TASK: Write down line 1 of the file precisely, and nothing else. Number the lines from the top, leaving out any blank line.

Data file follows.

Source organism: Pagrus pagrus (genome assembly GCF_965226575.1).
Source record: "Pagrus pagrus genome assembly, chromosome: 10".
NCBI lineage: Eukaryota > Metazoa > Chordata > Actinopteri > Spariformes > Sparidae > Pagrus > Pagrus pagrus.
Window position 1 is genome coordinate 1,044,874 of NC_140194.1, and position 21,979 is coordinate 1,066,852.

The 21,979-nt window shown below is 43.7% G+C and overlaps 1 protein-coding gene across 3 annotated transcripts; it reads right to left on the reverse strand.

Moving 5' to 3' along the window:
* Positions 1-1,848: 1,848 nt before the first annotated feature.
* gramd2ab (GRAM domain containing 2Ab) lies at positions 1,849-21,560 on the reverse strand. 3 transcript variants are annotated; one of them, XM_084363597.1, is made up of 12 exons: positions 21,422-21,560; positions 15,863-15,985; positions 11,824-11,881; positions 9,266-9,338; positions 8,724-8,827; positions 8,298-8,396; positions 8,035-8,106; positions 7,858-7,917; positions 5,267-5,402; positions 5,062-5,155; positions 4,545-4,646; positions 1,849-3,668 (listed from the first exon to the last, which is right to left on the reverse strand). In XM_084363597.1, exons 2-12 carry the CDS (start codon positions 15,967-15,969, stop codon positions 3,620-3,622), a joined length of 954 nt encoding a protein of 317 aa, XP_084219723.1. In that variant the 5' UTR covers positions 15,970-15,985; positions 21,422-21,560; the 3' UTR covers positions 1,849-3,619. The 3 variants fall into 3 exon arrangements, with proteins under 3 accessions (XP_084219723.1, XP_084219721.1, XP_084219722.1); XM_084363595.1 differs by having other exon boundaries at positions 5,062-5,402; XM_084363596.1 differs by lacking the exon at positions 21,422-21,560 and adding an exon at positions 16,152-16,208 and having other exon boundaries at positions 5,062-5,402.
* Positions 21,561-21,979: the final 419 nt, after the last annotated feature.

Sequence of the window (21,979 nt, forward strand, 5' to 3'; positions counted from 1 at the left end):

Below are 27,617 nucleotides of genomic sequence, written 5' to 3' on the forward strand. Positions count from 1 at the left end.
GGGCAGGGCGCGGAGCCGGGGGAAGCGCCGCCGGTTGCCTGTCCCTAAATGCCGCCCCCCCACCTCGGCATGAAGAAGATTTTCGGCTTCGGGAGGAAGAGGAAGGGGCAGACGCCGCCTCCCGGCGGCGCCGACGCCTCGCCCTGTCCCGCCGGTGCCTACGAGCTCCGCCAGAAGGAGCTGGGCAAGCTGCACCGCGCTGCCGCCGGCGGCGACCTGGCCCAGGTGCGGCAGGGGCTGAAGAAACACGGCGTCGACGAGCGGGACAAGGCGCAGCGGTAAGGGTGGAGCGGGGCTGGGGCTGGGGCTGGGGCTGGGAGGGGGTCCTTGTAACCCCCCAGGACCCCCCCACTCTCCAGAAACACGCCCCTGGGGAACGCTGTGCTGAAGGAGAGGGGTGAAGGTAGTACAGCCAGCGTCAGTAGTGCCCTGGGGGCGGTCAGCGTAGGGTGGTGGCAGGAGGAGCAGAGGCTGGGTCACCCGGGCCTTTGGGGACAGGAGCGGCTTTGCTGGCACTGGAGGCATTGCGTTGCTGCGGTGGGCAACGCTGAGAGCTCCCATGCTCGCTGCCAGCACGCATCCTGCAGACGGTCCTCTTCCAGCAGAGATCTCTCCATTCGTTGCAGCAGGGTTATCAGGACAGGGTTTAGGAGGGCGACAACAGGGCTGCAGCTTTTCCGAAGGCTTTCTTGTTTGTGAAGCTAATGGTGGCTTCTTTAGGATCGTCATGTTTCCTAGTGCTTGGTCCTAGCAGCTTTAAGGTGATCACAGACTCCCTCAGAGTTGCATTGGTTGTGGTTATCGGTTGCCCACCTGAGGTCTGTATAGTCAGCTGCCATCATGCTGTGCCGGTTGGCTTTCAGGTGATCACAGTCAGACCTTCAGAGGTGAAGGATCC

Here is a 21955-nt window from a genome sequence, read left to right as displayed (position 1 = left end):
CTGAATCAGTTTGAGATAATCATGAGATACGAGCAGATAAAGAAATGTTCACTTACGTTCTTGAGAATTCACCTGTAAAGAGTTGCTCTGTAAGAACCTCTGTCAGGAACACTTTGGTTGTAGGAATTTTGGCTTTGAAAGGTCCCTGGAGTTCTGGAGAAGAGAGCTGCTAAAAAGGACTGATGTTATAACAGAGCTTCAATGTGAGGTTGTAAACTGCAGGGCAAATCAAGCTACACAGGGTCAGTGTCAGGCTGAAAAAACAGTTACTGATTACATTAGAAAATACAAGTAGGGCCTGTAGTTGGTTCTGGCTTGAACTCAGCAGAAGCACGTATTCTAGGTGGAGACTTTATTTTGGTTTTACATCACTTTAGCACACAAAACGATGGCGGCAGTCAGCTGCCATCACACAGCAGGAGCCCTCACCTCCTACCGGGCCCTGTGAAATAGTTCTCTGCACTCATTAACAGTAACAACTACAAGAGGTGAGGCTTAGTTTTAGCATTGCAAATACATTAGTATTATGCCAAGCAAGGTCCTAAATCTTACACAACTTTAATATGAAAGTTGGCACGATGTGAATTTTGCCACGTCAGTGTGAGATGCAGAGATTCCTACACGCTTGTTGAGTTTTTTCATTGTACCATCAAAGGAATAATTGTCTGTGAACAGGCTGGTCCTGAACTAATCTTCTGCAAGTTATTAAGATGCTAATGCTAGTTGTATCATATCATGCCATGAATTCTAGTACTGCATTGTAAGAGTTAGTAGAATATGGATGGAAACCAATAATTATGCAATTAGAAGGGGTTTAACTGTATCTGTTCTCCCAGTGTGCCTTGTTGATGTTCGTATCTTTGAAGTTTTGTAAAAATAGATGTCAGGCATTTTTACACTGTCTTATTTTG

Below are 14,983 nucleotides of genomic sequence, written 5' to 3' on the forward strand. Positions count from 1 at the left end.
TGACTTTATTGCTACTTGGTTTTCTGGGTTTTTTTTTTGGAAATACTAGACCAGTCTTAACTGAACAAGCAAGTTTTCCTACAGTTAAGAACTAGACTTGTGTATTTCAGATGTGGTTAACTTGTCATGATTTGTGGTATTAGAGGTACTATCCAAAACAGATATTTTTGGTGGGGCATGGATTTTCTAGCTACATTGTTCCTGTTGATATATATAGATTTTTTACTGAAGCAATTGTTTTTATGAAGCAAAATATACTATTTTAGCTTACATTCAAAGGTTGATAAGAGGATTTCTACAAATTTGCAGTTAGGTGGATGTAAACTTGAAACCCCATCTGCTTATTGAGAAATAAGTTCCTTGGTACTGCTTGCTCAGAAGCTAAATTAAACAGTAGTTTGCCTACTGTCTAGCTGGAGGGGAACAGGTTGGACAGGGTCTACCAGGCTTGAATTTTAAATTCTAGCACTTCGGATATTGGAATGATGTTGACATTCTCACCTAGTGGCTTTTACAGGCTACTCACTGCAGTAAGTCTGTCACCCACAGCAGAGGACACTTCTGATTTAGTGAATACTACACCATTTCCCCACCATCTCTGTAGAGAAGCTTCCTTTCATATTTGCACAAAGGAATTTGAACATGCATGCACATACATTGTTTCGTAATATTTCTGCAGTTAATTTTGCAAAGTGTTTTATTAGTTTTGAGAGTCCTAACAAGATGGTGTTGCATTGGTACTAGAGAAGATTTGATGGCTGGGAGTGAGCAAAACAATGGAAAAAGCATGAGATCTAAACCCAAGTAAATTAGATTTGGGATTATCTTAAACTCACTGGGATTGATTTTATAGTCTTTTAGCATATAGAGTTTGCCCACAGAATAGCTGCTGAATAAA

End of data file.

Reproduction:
Source organism: Pagrus pagrus (genome assembly GCF_965226575.1).